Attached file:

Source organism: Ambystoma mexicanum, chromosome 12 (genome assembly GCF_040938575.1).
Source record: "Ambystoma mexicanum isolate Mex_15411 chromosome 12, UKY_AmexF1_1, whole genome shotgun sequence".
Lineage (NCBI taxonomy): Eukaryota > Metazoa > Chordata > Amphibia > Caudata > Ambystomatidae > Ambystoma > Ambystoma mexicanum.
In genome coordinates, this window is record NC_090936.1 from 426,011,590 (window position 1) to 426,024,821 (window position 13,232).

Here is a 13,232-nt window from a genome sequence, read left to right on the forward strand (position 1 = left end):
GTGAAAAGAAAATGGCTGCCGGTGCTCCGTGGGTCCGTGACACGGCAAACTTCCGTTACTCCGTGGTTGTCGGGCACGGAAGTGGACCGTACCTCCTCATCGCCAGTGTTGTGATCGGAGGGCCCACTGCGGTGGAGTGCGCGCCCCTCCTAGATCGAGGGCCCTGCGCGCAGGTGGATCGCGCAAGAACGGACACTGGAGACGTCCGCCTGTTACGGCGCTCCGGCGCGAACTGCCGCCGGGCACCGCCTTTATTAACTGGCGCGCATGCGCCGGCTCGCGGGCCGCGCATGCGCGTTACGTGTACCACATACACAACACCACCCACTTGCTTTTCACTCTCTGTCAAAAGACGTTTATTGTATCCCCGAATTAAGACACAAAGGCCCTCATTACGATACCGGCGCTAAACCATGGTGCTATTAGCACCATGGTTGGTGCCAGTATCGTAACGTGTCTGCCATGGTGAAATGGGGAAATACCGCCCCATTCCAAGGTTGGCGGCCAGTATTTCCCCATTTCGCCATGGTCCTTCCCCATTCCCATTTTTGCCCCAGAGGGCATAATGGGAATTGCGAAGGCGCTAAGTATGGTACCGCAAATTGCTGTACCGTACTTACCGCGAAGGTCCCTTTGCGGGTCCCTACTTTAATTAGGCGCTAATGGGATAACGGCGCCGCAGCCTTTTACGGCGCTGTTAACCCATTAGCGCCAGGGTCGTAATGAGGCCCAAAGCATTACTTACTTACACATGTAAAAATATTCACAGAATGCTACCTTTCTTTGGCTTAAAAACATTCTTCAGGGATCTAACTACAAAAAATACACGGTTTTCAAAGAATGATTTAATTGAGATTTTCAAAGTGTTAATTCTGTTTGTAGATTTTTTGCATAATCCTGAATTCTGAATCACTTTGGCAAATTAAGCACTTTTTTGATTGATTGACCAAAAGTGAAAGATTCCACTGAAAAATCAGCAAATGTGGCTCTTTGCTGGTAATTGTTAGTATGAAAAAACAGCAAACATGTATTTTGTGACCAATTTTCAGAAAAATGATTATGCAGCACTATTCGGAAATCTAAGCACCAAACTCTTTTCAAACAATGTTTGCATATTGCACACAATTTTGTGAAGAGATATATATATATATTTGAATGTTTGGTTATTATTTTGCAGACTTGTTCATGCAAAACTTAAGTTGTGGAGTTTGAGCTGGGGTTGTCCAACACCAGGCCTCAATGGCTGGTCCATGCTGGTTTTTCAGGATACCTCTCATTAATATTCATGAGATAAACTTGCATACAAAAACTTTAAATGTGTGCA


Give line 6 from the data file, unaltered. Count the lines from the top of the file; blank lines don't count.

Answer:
GTGAAAAGAAAATGGCTGCCGGTGCTCCGTGGGTCCGTGACACGGCAAACTTCCGTTACTCCGTGGTTGTCGGGCACGGAAGTGGACCGTACCTCCTCATCGCCAGTGTTGTGATCGGAGGGCCCACTGCGGTGGAGTGCGCGCCCCTCCTAGATCGAGGGCCCTGCGCGCAGGTGGATCGCGCAAGAACGGACACTGGAGACGTCCGCCTGTTACGGCGCTCCGGCGCGAACTGCCGCCGGGCACCGCCTTTATTAACTGGCGCGCATGCGCCGGCTCGCGGGCCGCGCATGCGCGTTACGTGTACCACATACACAACACCACCCACTTGCTTTTCACTCTCTGTCAAAAGACGTTTATTGTATCCCCGAATTAAGACACAAAGGCCCTCATTACGATACCGGCGCTAAACCATGGTGCTATTAGCACCATGGTTGGTGCCAGTATCGTAACGTGTCTGCCATGGTGAAATGGGGAAATACCGCCCCATTCCAAGGTTGGCGGCCAGTATTTCCCCATTTCGCCATGGTCCTTCCCCATTCCCATTTTTGCCCCAGAGGGCATAATGGGAATTGCGAAGGCGCTAAGTATGGTACCGCAAATTGCTGTACCGTACTTACCGCGAAGGTCCCTTTGCGGGTCCCTACTTTAATTAGGCGCTAATGGGATAACGGCGCCGCAGCCTTTTACGGCGCTGTTAACCCATTAGCGCCAGGGTCGTAATGAGGCCCAAAGCATTACTTACTTACACATGTAAAAATATTCACAGAATGCTACCTTTCTTTGGCTTAAAAACATTCTTCAGGGATCTAACTACAAAAAATACACGGTTTTCAAAGAATGATTTAATTGAGATTTTCAAAGTGTTAATTCTGTTTGTAGATTTTTTGCATAATCCTGAATTCTGAATCACTTTGGCAAATTAAGCACTTTTTTGATTGATTGACCAAAAGTGAAAGATTCCACTGAAAAATCAGCAAATGTGGCTCTTTGCTGGTAATTGTTAGTATGAAAAAACAGCAAACATGTATTTTGTGACCAATTTTCAGAAAAATGATTATGCAGCACTATTCGGAAATCTAAGCACCAAACTCTTTTCAAACAATGTTTGCATATTGCACACAATTTTGTGAAGAGATATATATATATATTTGAATGTTTGGTTATTATTTTGCAGACTTGTTCATGCAAAACTTAAGTTGTGGAGTTTGAGCTGGGGTTGTCCAACACCAGGCCTCAATGGCTGGTCCATGCTGGTTTTTCAGGATACCTCTCATTAATATTCATGAGATAAACTTGCATACAAAAACTTTAAATGTGTGCA